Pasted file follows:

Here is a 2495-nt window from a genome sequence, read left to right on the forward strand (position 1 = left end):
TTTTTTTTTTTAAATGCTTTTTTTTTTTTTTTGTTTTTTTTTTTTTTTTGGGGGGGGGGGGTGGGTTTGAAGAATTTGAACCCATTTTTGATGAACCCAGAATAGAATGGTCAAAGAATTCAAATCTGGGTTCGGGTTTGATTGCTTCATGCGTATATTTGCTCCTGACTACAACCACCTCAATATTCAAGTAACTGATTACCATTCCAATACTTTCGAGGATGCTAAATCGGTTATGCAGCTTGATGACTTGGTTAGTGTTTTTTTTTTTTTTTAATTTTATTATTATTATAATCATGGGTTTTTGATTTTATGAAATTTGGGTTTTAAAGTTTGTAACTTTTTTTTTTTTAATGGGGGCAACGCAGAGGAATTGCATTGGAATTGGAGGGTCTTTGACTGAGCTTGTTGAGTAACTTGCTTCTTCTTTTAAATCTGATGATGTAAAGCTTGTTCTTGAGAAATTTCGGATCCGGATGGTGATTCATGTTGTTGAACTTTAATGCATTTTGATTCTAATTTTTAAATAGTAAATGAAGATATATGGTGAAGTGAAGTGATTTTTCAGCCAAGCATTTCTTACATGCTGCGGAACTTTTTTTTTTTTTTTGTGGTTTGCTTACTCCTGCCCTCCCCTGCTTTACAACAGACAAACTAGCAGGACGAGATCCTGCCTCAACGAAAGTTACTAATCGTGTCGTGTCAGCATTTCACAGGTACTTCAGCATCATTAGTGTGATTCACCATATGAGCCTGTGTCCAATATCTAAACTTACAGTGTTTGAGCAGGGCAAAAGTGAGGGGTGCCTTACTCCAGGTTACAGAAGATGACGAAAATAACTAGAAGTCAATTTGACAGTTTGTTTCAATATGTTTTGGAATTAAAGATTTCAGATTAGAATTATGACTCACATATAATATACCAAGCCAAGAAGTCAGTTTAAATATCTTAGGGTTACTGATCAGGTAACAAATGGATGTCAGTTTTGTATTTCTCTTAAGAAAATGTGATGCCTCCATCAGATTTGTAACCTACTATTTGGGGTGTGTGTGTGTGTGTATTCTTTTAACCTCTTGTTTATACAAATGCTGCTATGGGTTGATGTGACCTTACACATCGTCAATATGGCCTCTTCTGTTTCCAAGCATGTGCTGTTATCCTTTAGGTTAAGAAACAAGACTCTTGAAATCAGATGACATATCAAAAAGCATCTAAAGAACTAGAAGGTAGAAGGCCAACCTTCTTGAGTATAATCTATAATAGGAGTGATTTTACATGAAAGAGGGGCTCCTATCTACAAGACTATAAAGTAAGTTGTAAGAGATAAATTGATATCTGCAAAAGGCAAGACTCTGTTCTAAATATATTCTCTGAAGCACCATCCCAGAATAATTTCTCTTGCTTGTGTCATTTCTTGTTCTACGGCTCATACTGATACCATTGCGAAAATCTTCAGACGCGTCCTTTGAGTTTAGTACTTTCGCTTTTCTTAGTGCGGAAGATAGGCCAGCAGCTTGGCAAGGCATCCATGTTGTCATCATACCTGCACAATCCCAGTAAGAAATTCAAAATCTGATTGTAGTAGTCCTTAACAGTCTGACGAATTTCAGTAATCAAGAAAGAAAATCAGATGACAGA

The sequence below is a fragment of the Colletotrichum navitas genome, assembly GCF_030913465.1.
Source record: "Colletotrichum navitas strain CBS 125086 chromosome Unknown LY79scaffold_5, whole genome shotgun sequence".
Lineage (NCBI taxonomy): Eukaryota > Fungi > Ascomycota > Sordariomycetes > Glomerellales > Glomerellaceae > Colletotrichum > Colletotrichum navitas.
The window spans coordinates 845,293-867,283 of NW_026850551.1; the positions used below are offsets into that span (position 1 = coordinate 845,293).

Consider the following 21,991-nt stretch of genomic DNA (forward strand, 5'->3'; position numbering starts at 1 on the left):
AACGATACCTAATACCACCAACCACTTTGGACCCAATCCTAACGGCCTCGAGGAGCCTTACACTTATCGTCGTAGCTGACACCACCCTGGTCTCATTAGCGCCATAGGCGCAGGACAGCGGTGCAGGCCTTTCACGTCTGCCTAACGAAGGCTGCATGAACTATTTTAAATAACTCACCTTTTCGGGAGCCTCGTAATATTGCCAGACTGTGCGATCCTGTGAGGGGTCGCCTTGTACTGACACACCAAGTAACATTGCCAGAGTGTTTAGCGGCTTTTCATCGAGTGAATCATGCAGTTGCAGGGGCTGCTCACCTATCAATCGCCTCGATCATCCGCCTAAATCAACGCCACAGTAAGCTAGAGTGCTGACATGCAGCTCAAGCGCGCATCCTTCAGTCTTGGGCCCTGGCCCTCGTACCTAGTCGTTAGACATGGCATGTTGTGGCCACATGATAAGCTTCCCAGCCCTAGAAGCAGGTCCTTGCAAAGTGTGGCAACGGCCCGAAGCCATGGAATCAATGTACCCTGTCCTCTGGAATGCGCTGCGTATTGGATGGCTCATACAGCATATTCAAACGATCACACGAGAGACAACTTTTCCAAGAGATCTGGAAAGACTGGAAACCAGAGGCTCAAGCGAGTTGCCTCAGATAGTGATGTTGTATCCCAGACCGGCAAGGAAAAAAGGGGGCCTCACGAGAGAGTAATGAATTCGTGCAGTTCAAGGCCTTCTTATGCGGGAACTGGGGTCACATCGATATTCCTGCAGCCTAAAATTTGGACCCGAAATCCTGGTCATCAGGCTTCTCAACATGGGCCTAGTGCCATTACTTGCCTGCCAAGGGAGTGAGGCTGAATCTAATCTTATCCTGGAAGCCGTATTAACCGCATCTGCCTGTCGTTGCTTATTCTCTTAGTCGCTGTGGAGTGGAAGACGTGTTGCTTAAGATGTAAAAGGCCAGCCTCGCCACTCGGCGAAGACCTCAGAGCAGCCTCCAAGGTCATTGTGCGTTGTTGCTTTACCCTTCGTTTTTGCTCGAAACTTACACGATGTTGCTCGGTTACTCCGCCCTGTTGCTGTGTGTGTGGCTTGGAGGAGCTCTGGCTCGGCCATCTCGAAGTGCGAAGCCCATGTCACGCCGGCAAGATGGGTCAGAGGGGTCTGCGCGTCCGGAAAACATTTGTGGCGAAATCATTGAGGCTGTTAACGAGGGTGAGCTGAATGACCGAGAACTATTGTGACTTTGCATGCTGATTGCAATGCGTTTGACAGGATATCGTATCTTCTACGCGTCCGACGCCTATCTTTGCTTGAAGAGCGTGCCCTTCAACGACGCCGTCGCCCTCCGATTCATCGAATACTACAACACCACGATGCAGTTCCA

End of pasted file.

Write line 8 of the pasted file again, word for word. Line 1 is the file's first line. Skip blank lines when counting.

AACGATACCTAATACCACCAACCACTTTGGACCCAATCCTAACGGCCTCGAGGAGCCTTACACTTATCGTCGTAGCTGACACCACCCTGGTCTCATTAGCGCCATAGGCGCAGGACAGCGGTGCAGGCCTTTCACGTCTGCCTAACGAAGGCTGCATGAACTATTTTAAATAACTCACCTTTTCGGGAGCCTCGTAATATTGCCAGACTGTGCGATCCTGTGAGGGGTCGCCTTGTACTGACACACCAAGTAACATTGCCAGAGTGTTTAGCGGCTTTTCATCGAGTGAATCATGCAGTTGCAGGGGCTGCTCACCTATCAATCGCCTCGATCATCCGCCTAAATCAACGCCACAGTAAGCTAGAGTGCTGACATGCAGCTCAAGCGCGCATCCTTCAGTCTTGGGCCCTGGCCCTCGTACCTAGTCGTTAGACATGGCATGTTGTGGCCACATGATAAGCTTCCCAGCCCTAGAAGCAGGTCCTTGCAAAGTGTGGCAACGGCCCGAAGCCATGGAATCAATGTACCCTGTCCTCTGGAATGCGCTGCGTATTGGATGGCTCATACAGCATATTCAAACGATCACACGAGAGACAACTTTTCCAAGAGATCTGGAAAGACTGGAAACCAGAGGCTCAAGCGAGTTGCCTCAGATAGTGATGTTGTATCCCAGACCGGCAAGGAAAAAAGGGGGCCTCACGAGAGAGTAATGAATTCGTGCAGTTCAAGGCCTTCTTATGCGGGAACTGGGGTCACATCGATATTCCTGCAGCCTAAAATTTGGACCCGAAATCCTGGTCATCAGGCTTCTCAACATGGGCCTAGTGCCATTACTTGCCTGCCAAGGGAGTGAGGCTGAATCTAATCTTATCCTGGAAGCCGTATTAACCGCATCTGCCTGTCGTTGCTTATTCTCTTAGTCGCTGTGGAGTGGAAGACGTGTTGCTTAAGATGTAAAAGGCCAGCCTCGCCACTCGGCGAAGACCTCAGAGCAGCCTCCAAGGTCATTGTGCGTTGTTGCTTTACCCTTCGTTTTTGCTCGAAACTTACACGATGTTGCTCGGTTACTCCGCCCTGTTGCTGTGTGTGTGGCTTGGAGGAGCTCTGGCTCGGCCATCTCGAAGTGCGAAGCCCATGTCACGCCGGCAAGATGGGTCAGAGGGGTCTGCGCGTCCGGAAAACATTTGTGGCGAAATCATTGAGGCTGTTAACGAGGGTGAGCTGAATGACCGAGAACTATTGTGACTTTGCATGCTGATTGCAATGCGTTTGACAGGATATCGTATCTTCTACGCGTCCGACGCCTATCTTTGCTTGAAGAGCGTGCCCTTCAACGACGCCGTCGCCCTCCGATTCATCGAATACTACAACACCACGATGCAGTTCCA